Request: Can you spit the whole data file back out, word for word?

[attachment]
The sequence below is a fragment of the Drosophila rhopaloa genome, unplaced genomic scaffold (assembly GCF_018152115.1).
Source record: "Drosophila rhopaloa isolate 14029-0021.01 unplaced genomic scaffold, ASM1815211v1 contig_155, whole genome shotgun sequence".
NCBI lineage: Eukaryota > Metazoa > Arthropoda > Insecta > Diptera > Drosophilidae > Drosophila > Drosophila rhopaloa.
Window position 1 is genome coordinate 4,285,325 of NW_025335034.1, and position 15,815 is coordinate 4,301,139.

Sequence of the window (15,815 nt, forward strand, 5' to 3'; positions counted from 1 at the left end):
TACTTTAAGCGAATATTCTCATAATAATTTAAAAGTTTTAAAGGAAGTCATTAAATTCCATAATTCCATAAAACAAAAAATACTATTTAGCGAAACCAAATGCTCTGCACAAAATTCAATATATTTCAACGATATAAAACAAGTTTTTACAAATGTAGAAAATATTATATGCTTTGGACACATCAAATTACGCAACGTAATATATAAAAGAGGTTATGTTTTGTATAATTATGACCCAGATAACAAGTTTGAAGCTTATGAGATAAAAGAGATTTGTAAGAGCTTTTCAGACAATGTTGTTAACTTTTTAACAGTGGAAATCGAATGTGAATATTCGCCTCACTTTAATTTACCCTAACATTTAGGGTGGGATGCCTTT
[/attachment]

The sequence below is a fragment of the Drosophila rhopaloa genome, unplaced genomic scaffold (assembly GCF_018152115.1).
Source record: "Drosophila rhopaloa isolate 14029-0021.01 unplaced genomic scaffold, ASM1815211v1 contig_155, whole genome shotgun sequence".
NCBI lineage: Eukaryota > Metazoa > Arthropoda > Insecta > Diptera > Drosophilidae > Drosophila > Drosophila rhopaloa.
Window position 1 is genome coordinate 4,285,325 of NW_025335034.1, and position 15,815 is coordinate 4,301,139.

Sequence of the window (15,815 nt, forward strand, 5' to 3'; positions counted from 1 at the left end):
TACTTTAAGCGAATATTCTCATAATAATTTAAAAGTTTTAAAGGAAGTCATTAAATTCCATAATTCCATAAAACAAAAAATACTATTTAGCGAAACCAAATGCTCTGCACAAAATTCAATATATTTCAACGATATAAAACAAGTTTTTACAAATGTAGAAAATATTATATGCTTTGGACACATCAAATTACGCAACGTAATATATAAAAGAGGTTATGTTTTGTATAATTATGACCCAGATAACAAGTTTGAAGCTTATGAGATAAAAGAGATTTGTAAGAGCTTTTCAGACAATGTTGTTAACTTTTTAACAGTGGAAATCGAATGTGAATATTCGCCTCACTTTAATTTACCCTAACATTTAGGGTGGGATGCCTTT